Today, the MDC Alliance joins the nation in commemorating our Defence Forces. It is 40 years since the Zimbabwe Defence Forces came into being through the integration of the ZIPRA and ZANLA liberation armies and the Rhodesian colonial forces in 1980. This year’s commemoration of four decades of service presents an opportunity to reflect on the history and direction of our Defence Forces. There would be no independent Zimbabwe were it not for ZIPRA and ZANLA, whose liberation war feats helped force the uncooperative colonial Rhodesian government to the 1979 Independence talks at Lancaster House. We owe a great debt to the two liberation armies.
The constitutionally defined roles of the Defence Forces are to protect Zimbabwe’s independence, sovereignty and territorial integrity, to partake in the design of shared regional security architecture, to play a role in the preservation of international stability and peace, and to offer military assistance to civil authority in times of need.
Our Defence Forces have distinguished themselves in many of their constitutionally defined roles. For 40 years they have safeguarded Zimbabwe’s independence, sovereignty and territorial integrity. Our Defence Forces have played an active part in SADC’s security architecture. We take pride in their sterling performances in various peacekeeping missions in Africa and in the role they continue to play in aiding civil authority to save lives, deliver humanitarian aid and spearhead emergency reconstruction as they did in 2019 in the wake of Cyclone Idai.
However, the Defence Forces’ 40 years of existence have not been unblemished. We note with particular sadness the politicisation of the Defence Forces for domestic repression, and the continued militarisation of the civic space.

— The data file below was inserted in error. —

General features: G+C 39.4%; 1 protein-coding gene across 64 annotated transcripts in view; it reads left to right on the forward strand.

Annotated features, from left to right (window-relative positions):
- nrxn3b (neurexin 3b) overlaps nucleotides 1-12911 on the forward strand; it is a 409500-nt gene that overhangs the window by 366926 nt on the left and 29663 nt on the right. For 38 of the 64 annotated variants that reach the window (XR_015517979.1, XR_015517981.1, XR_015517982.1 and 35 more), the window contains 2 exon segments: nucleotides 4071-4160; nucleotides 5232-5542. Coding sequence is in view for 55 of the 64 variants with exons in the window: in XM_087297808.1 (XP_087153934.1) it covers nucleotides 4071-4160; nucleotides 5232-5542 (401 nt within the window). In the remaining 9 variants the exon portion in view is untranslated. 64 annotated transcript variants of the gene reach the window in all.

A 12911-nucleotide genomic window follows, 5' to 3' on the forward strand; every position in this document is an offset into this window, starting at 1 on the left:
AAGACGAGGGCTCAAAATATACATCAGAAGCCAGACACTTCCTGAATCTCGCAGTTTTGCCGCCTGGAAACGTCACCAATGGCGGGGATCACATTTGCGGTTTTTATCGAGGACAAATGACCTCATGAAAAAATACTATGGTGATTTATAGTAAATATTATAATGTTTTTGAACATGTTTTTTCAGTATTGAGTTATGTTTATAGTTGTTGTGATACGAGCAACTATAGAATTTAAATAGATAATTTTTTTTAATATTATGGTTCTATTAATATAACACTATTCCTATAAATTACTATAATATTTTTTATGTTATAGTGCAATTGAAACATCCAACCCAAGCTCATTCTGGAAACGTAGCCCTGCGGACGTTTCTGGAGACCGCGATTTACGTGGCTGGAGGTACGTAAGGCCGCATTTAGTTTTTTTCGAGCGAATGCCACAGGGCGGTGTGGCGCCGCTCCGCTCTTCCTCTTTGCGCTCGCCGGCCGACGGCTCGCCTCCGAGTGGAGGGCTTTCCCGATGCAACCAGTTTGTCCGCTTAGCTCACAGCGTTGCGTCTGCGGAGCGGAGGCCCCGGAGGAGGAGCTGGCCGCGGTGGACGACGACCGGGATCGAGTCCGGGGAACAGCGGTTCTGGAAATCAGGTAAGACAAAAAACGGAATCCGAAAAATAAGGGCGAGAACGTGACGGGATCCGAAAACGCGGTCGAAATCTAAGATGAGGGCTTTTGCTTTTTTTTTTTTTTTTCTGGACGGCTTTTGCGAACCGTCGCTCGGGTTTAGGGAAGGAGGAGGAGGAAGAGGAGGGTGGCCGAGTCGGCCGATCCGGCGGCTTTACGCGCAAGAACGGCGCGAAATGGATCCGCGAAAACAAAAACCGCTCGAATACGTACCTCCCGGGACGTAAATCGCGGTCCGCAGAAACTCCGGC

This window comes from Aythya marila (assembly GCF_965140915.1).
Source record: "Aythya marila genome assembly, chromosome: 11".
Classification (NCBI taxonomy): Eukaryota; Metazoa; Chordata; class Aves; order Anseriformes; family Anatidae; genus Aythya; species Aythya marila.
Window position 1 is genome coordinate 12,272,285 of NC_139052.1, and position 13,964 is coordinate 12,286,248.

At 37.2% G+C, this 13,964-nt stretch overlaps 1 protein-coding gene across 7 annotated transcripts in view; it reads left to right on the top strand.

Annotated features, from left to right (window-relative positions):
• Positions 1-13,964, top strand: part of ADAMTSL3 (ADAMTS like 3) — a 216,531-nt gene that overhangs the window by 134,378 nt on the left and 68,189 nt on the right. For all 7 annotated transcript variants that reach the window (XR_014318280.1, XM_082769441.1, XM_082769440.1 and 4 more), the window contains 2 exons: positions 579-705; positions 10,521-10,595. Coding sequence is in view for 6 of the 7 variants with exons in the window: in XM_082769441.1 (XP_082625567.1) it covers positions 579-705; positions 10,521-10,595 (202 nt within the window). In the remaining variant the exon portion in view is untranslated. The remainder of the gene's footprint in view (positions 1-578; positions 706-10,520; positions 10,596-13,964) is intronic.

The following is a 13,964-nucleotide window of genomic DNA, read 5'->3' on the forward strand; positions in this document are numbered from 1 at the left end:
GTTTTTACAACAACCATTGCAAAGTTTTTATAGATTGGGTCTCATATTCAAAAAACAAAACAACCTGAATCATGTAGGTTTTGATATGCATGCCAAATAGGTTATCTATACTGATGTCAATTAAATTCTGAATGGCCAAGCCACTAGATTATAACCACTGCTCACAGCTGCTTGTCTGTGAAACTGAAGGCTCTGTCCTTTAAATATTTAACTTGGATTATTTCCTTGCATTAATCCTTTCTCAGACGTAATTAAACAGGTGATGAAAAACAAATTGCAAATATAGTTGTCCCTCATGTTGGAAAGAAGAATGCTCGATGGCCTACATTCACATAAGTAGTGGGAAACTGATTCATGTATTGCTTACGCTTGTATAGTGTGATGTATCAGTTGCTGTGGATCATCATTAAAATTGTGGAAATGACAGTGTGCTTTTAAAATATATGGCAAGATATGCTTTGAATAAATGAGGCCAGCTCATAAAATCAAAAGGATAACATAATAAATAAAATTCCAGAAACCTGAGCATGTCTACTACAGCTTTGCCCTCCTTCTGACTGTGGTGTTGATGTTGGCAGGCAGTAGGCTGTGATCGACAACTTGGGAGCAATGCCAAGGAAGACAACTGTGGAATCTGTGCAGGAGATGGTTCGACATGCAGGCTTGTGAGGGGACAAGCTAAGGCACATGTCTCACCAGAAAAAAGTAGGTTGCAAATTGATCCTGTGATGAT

On this day of commemoration, we call on the Defence Forces to remember their constitutional mandate to the people of Zimbabwe. We ask that they act in a manner that better serves the interests of all Zimbabweans, by fully complying with their constitutional obligation to respect the lives and dignity of the people in the execution of their duties. In the new Zimbabwe, weapons and arms of war will never be deployed to support a political party’s partisan interests or impede the people’s right to demonstrate peacefully but instead support collective national interests taking due cognisance of the fundamental rights and diversity of the citizenry.
Perhaps, the most significant commemoration we can give to our Defence Forces on this day, is to collectively call for the improvement of the conditions of service for rank and file soldiers as well as plead with each and every member of the Defence Forces to remember that the people of Zimbabwe are not their enemies, instead we ask that they work to protect the people instead of fighting them.
Happy Defence Forces’ Day.